Journalism bias a matter of circumstance

November 14, 2014 — by Michelle Leung and Saya Sivaram

It is said that the first obligation of journalism is to the truth. 

It is said that the first obligation of journalism is to the truth. After all, newspapers hold a lot of power over the general population’s perception of events, as well as future generations’ memory of history. And as the school newspaper, the job of the Saratoga Falcon has the obligation to report major events that influence the student body.

In terms of outright ethical issues like changing quotes or intentionally printing false content, the Saratoga Falcon does a pretty good job avoiding dishonesty.

Subtler bias than blatant lying occurs more often. It may seem that the newspaper covers many of the same people over and over again — the “friends” of the reporters. Sometimes, this accusation of convenience sampling is founded: If a “Toga Talks” is necessary and we have a deadline of one hour, sometimes the only choice is to turn to students nearby.

The Falcon’s surveys will never reveal more than a possible indication of the student population’s views. After all, surveys rely on voluntary participation, which is a type of bias in itself — we usually only receive responses from students who feel particularly strongly about the surveyed issue.

It is also unavoidable that there will be a tendency to cover a certain personality type in the people whose quotes we use; those people with the best quotes will be featured most often.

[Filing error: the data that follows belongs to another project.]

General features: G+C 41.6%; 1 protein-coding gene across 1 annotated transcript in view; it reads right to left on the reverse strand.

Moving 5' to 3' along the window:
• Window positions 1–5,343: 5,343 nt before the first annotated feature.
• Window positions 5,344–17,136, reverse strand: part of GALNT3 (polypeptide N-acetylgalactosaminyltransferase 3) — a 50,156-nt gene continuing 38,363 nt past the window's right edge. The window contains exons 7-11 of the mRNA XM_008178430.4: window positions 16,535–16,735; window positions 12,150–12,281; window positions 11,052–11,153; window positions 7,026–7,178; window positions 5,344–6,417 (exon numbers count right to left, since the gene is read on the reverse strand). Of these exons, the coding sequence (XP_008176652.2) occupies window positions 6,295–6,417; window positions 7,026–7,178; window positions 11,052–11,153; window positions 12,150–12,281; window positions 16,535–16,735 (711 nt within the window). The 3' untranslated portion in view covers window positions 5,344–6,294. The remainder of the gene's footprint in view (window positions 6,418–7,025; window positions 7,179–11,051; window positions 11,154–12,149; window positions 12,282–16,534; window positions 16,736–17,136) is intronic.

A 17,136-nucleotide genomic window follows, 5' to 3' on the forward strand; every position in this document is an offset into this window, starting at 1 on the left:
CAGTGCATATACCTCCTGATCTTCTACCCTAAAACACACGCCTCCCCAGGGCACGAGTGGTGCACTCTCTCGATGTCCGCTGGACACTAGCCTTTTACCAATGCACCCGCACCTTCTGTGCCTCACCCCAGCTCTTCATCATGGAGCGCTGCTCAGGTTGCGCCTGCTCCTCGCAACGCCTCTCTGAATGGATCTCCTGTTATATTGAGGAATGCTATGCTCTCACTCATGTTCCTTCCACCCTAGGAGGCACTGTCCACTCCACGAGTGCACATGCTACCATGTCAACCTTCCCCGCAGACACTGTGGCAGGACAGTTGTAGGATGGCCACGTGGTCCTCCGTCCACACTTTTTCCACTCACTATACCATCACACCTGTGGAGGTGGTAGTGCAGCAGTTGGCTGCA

After all, the purpose of a newspaper is to save students time by summarizing and reporting only the most interesting information: that which most people in our audience want to know about. The Falcon tends to cover the most high-profile students or those who hold more important roles in clubs and organizations because those students are the most newsworthy.

One of the first things we learn in Journalism 1 is that it is impossible to be completely objective. Whether in the wording of the sentence, or the placement of the quote, a reporter exercises at least unconscious bias in writing an article. There are definitely limits to how far the staff will go in covering sensitive topics; however, we try to ensure that no one will be harmed by the articles we put out.

For example, staff members try to avoid “piping,” or changing quotes. If there are inaccuracies, such as misreporting of quotes in the newspaper, they are usually a consequence of miscommunication between the source and the reporter.

When a more serious mistake is brought to the attention of the staff, the Falcon will either print a correction in the following issue or print a letter in a subsequent issue addressing the offending article.

In fact, mistakes in the exact wording of a quote are generally a result of reporters overzealously cleaning up sources’ language. Although most reporters make a sincere effort to quote exactly, it is not always efficient to include every sentence a source utters.

If you’ve noticed that your commentary sounds more professional than usual, it’s because the Falcon takes out “um’s” and “like’s” when transcribing quotes. Sometimes, we insert words to make a sentence clearer; through brackets, we can clarify that “he” means “Mr. Robinson,” or “over there” means “the library.”

In the end, the goal of the Falcon is to provide news to students, but it will never be 100 percent free of bias.  There’s a name for the type of article that is perfectly, clinically objective: a fact sheet. 

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